FOR IMMEDIATE RELEASE
March 25, 2015

Contact: Andrew Jerome, 202-314-3106
ajerome@nfudc.org

WASHINGTON (March 25, 2015) – National Farmers Union (NFU) President Roger Johnson today presented the findings of a recent econometric study showing that Country-of-Origin Labeling (COOL) did not have a negative impact on Canadian cattle exports to the U.S. at a U.S. House Committee on Agriculture hearing. Johnson also urged the committee to wait for the WTO to rule on COOL, as Canada and Mexico cannot retaliate if no damages are found.

“The results of the recent study done on COOL by C. Robert Taylor, Ph.D., a professor at Auburn University, refute Canadian claims of economic damage to their beef exports to America,” said Johnson. “Congress should leave COOL alone and allow the WTO process to run its course.”

Johnson noted that Canada and Mexico, the two challengers to COOL at the WTO, would need to prove economic damage as a result of COOL in order to impose the trade retaliations they have been threatening through statements and visits to the offices of American lawmakers.

“Dr. Taylor’s report found that the fed cattle price basis actually declined after COOL went into effect; that COOL had no negative impact on imports of slaughter cattle; and that COOL did not significantly affect imports of feeder cattle,” said Johnson. “Congress should not listen to the overblown rhetoric and retaliatory threats made by foreign government officials and the meatpackers.”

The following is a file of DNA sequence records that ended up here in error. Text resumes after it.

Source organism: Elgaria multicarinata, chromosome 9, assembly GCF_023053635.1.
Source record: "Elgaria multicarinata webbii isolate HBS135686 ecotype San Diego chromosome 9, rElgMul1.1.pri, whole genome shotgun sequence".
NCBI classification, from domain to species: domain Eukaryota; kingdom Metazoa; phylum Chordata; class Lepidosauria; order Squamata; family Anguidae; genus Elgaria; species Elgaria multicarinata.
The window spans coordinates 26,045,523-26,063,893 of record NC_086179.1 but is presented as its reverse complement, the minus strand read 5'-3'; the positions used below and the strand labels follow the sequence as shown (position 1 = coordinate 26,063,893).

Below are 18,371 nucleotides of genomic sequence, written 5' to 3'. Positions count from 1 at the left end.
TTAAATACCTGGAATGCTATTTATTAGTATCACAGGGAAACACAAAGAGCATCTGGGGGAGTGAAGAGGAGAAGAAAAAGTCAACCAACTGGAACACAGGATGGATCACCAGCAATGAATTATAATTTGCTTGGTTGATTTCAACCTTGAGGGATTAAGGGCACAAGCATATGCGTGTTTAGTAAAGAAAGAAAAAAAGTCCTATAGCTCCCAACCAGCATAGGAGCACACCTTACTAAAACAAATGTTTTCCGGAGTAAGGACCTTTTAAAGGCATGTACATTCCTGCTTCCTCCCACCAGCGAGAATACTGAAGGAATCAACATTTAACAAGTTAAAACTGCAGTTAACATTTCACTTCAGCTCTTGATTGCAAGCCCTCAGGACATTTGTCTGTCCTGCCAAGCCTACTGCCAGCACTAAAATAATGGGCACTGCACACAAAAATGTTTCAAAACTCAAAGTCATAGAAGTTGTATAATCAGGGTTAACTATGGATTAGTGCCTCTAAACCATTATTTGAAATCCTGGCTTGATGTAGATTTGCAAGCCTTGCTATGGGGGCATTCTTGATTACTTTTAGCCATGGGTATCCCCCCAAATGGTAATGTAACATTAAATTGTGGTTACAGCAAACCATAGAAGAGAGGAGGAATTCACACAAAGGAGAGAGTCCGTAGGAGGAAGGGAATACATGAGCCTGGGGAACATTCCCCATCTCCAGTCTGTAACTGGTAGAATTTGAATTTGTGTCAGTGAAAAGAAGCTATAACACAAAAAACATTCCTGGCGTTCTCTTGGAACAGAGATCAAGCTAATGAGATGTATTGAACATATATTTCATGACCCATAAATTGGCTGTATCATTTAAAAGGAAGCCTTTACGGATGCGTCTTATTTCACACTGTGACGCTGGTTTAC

Johnson noted that it would be highly unconventional for Congress to intervene in the WTO process until the WTO issues its final decision.

“The WTO has stated multiple times that countries have a right to label products with their country of origin and remain in compliance with WTO,” said Johnson. “We urge Congress to allow the WTO process to run its course.”

National Farmers Union has been working since 1902 to protect and enhance the economic well-being and quality of life for family farmers, ranchers and rural communities through advocating grassroots-driven policy positions adopted by its membership.

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